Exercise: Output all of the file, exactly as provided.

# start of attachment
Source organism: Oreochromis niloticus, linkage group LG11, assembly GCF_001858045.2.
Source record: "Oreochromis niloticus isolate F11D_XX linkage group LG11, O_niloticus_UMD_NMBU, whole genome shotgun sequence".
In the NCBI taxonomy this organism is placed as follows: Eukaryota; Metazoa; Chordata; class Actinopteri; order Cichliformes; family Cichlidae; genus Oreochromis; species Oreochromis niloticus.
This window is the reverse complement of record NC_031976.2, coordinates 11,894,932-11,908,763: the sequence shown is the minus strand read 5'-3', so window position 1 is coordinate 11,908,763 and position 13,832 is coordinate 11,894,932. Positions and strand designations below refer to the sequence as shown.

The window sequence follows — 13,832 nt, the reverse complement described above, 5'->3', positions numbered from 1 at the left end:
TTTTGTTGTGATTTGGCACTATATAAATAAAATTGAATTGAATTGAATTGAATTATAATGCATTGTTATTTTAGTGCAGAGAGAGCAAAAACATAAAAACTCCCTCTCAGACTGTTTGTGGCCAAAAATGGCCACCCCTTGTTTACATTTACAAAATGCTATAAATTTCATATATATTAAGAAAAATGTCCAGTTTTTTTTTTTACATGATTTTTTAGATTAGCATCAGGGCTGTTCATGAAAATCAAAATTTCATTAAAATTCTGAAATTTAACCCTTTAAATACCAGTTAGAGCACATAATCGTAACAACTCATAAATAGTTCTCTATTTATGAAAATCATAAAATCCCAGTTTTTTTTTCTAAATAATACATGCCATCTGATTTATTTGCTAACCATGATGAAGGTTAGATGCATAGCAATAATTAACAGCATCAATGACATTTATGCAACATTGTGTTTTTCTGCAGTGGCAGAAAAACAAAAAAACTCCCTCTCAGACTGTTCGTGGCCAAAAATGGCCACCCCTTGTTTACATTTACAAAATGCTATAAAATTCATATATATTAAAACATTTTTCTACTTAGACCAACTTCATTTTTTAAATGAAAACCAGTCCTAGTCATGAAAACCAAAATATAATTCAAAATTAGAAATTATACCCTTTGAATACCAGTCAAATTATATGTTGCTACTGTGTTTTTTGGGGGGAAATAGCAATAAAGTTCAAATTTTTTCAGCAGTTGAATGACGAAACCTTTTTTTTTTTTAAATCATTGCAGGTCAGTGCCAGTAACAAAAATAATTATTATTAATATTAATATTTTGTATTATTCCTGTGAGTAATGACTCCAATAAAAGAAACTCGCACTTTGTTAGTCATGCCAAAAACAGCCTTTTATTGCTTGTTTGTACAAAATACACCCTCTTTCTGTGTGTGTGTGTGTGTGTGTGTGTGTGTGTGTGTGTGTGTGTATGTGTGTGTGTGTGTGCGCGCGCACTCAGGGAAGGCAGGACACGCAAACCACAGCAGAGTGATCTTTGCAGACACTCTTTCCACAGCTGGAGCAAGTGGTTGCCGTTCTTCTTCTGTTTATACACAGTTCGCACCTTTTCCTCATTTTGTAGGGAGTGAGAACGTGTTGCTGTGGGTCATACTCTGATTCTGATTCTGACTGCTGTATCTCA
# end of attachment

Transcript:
Source organism: Oreochromis niloticus, linkage group LG11, assembly GCF_001858045.2.
Source record: "Oreochromis niloticus isolate F11D_XX linkage group LG11, O_niloticus_UMD_NMBU, whole genome shotgun sequence".
In the NCBI taxonomy this organism is placed as follows: Eukaryota; Metazoa; Chordata; class Actinopteri; order Cichliformes; family Cichlidae; genus Oreochromis; species Oreochromis niloticus.
This window is the reverse complement of record NC_031976.2, coordinates 11,894,932-11,908,763: the sequence shown is the minus strand read 5'-3', so window position 1 is coordinate 11,908,763 and position 13,832 is coordinate 11,894,932. Positions and strand designations below refer to the sequence as shown.

The window sequence follows — 13,832 nt, the reverse complement described above, 5'->3', positions numbered from 1 at the left end:
TTTTGTTGTGATTTGGCACTATATAAATAAAATTGAATTGAATTGAATTGAATTATAATGCATTGTTATTTTAGTGCAGAGAGAGCAAAAACATAAAAACTCCCTCTCAGACTGTTTGTGGCCAAAAATGGCCACCCCTTGTTTACATTTACAAAATGCTATAAATTTCATATATATTAAGAAAAATGTCCAGTTTTTTTTTTTACATGATTTTTTAGATTAGCATCAGGGCTGTTCATGAAAATCAAAATTTCATTAAAATTCTGAAATTTAACCCTTTAAATACCAGTTAGAGCACATAATCGTAACAACTCATAAATAGTTCTCTATTTATGAAAATCATAAAATCCCAGTTTTTTTTTCTAAATAATACATGCCATCTGATTTATTTGCTAACCATGATGAAGGTTAGATGCATAGCAATAATTAACAGCATCAATGACATTTATGCAACATTGTGTTTTTCTGCAGTGGCAGAAAAACAAAAAAACTCCCTCTCAGACTGTTCGTGGCCAAAAATGGCCACCCCTTGTTTACATTTACAAAATGCTATAAAATTCATATATATTAAAACATTTTTCTACTTAGACCAACTTCATTTTTTAAATGAAAACCAGTCCTAGTCATGAAAACCAAAATATAATTCAAAATTAGAAATTATACCCTTTGAATACCAGTCAAATTATATGTTGCTACTGTGTTTTTTGGGGGGAAATAGCAATAAAGTTCAAATTTTTTCAGCAGTTGAATGACGAAACCTTTTTTTTTTTTAAATCATTGCAGGTCAGTGCCAGTAACAAAAATAATTATTATTAATATTAATATTTTGTATTATTCCTGTGAGTAATGACTCCAATAAAAGAAACTCGCACTTTGTTAGTCATGCCAAAAACAGCCTTTTATTGCTTGTTTGTACAAAATACACCCTCTTTCTGTGTGTGTGTGTGTGTGTGTGTGTGTGTGTGTGTGTGTGTGTATGTGTGTGTGTGTGTGCGCGCGCACTCAGGGAAGGCAGGACACGCAAACCACAGCAGAGTGATCTTTGCAGACACTCTTTCCACAGCTGGAGCAAGTGGTTGCCGTTCTTCTTCTGTTTATACACAGTTCGCACCTTTTCCTCATTTTGTAGGGAGTGAGAACGTGTTGCTGTGGGTCATACTCTGATTCTGATTCTGACTGCTGTATCTCA